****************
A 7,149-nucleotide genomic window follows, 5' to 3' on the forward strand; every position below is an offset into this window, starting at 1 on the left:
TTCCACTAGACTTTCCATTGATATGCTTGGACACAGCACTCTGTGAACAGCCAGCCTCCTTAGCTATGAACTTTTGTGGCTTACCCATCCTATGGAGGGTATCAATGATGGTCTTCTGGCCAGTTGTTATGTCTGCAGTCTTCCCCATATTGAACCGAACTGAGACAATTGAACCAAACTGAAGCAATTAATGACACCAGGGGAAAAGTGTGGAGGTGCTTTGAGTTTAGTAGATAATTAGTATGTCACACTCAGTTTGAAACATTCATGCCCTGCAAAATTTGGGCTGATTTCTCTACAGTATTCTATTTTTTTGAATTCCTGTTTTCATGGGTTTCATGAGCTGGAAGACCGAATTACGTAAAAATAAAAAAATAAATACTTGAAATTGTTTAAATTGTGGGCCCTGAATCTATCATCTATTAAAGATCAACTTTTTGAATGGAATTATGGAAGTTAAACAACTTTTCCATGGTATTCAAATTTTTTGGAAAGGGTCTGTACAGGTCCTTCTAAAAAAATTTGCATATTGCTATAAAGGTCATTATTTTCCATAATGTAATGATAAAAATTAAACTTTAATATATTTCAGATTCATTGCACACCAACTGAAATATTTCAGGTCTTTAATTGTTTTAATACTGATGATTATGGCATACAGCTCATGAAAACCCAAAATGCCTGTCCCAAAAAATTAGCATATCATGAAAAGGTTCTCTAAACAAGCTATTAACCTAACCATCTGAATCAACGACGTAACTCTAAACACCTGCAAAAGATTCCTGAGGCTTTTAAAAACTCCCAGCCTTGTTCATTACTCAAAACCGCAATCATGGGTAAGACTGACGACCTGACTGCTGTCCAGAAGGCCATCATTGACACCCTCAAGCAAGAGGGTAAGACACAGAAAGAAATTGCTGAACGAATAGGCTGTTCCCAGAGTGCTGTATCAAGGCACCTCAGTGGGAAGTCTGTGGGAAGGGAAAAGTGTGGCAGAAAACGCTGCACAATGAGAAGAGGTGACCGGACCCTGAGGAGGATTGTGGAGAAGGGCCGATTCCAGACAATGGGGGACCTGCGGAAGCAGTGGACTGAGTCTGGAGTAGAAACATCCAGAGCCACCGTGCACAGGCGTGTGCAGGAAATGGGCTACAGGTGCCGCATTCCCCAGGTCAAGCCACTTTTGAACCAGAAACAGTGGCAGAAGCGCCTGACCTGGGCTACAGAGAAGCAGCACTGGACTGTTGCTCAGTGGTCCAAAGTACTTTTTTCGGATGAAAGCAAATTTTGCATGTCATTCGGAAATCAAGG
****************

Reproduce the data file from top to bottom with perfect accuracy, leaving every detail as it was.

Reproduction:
A 7,149-nucleotide genomic window follows, 5' to 3' on the forward strand; every position below is an offset into this window, starting at 1 on the left:
TTCCACTAGACTTTCCATTGATATGCTTGGACACAGCACTCTGTGAACAGCCAGCCTCCTTAGCTATGAACTTTTGTGGCTTACCCATCCTATGGAGGGTATCAATGATGGTCTTCTGGCCAGTTGTTATGTCTGCAGTCTTCCCCATATTGAACCGAACTGAGACAATTGAACCAAACTGAAGCAATTAATGACACCAGGGGAAAAGTGTGGAGGTGCTTTGAGTTTAGTAGATAATTAGTATGTCACACTCAGTTTGAAACATTCATGCCCTGCAAAATTTGGGCTGATTTCTCTACAGTATTCTATTTTTTTGAATTCCTGTTTTCATGGGTTTCATGAGCTGGAAGACCGAATTACGTAAAAATAAAAAAATAAATACTTGAAATTGTTTAAATTGTGGGCCCTGAATCTATCATCTATTAAAGATCAACTTTTTGAATGGAATTATGGAAGTTAAACAACTTTTCCATGGTATTCAAATTTTTTGGAAAGGGTCTGTACAGGTCCTTCTAAAAAAATTTGCATATTGCTATAAAGGTCATTATTTTCCATAATGTAATGATAAAAATTAAACTTTAATATATTTCAGATTCATTGCACACCAACTGAAATATTTCAGGTCTTTAATTGTTTTAATACTGATGATTATGGCATACAGCTCATGAAAACCCAAAATGCCTGTCCCAAAAAATTAGCATATCATGAAAAGGTTCTCTAAACAAGCTATTAACCTAACCATCTGAATCAACGACGTAACTCTAAACACCTGCAAAAGATTCCTGAGGCTTTTAAAAACTCCCAGCCTTGTTCATTACTCAAAACCGCAATCATGGGTAAGACTGACGACCTGACTGCTGTCCAGAAGGCCATCATTGACACCCTCAAGCAAGAGGGTAAGACACAGAAAGAAATTGCTGAACGAATAGGCTGTTCCCAGAGTGCTGTATCAAGGCACCTCAGTGGGAAGTCTGTGGGAAGGGAAAAGTGTGGCAGAAAACGCTGCACAATGAGAAGAGGTGACCGGACCCTGAGGAGGATTGTGGAGAAGGGCCGATTCCAGACAATGGGGGACCTGCGGAAGCAGTGGACTGAGTCTGGAGTAGAAACATCCAGAGCCACCGTGCACAGGCGTGTGCAGGAAATGGGCTACAGGTGCCGCATTCCCCAGGTCAAGCCACTTTTGAACCAGAAACAGTGGCAGAAGCGCCTGACCTGGGCTACAGAGAAGCAGCACTGGACTGTTGCTCAGTGGTCCAAAGTACTTTTTTCGGATGAAAGCAAATTTTGCATGTCATTCGGAAATCAAGG